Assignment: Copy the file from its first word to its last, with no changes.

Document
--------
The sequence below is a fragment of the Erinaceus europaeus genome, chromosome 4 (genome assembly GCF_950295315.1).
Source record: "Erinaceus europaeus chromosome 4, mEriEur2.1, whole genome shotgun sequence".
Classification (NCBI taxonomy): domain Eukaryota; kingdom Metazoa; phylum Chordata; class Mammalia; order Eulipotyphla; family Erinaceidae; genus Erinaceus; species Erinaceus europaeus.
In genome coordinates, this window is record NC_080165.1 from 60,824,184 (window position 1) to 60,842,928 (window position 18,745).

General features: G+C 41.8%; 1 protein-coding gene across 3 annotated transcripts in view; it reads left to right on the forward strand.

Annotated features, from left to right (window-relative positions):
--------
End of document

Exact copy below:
The sequence below is a fragment of the Erinaceus europaeus genome, chromosome 4 (genome assembly GCF_950295315.1).
Source record: "Erinaceus europaeus chromosome 4, mEriEur2.1, whole genome shotgun sequence".
Classification (NCBI taxonomy): domain Eukaryota; kingdom Metazoa; phylum Chordata; class Mammalia; order Eulipotyphla; family Erinaceidae; genus Erinaceus; species Erinaceus europaeus.
In genome coordinates, this window is record NC_080165.1 from 60,824,184 (window position 1) to 60,842,928 (window position 18,745).

General features: G+C 41.8%; 1 protein-coding gene across 3 annotated transcripts in view; it reads left to right on the forward strand.

Annotated features, from left to right (window-relative positions):